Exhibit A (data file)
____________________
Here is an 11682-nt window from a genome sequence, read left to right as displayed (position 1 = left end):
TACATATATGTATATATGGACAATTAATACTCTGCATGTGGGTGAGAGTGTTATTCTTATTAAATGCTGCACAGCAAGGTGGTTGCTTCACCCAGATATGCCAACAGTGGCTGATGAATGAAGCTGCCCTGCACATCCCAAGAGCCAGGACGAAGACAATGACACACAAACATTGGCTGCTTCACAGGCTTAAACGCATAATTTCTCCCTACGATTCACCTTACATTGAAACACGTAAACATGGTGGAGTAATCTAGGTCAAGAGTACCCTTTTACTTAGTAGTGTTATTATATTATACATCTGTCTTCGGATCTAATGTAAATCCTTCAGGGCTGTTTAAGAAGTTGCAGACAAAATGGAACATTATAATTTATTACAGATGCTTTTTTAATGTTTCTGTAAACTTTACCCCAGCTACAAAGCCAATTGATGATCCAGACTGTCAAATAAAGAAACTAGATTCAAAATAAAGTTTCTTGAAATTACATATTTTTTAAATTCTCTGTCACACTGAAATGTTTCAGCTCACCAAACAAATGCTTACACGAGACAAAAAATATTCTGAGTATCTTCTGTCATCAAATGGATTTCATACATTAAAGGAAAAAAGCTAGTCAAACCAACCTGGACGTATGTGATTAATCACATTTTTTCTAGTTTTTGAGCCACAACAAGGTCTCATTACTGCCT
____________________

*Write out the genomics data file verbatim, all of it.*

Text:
Here is an 11682-nt window from a genome sequence, read left to right as displayed (position 1 = left end):
TACATATATGTATATATGGACAATTAATACTCTGCATGTGGGTGAGAGTGTTATTCTTATTAAATGCTGCACAGCAAGGTGGTTGCTTCACCCAGATATGCCAACAGTGGCTGATGAATGAAGCTGCCCTGCACATCCCAAGAGCCAGGACGAAGACAATGACACACAAACATTGGCTGCTTCACAGGCTTAAACGCATAATTTCTCCCTACGATTCACCTTACATTGAAACACGTAAACATGGTGGAGTAATCTAGGTCAAGAGTACCCTTTTACTTAGTAGTGTTATTATATTATACATCTGTCTTCGGATCTAATGTAAATCCTTCAGGGCTGTTTAAGAAGTTGCAGACAAAATGGAACATTATAATTTATTACAGATGCTTTTTTAATGTTTCTGTAAACTTTACCCCAGCTACAAAGCCAATTGATGATCCAGACTGTCAAATAAAGAAACTAGATTCAAAATAAAGTTTCTTGAAATTACATATTTTTTAAATTCTCTGTCACACTGAAATGTTTCAGCTCACCAAACAAATGCTTACACGAGACAAAAAATATTCTGAGTATCTTCTGTCATCAAATGGATTTCATACATTAAAGGAAAAAAGCTAGTCAAACCAACCTGGACGTATGTGATTAATCACATTTTTTCTAGTTTTTGAGCCACAACAAGGTCTCATTACTGCCT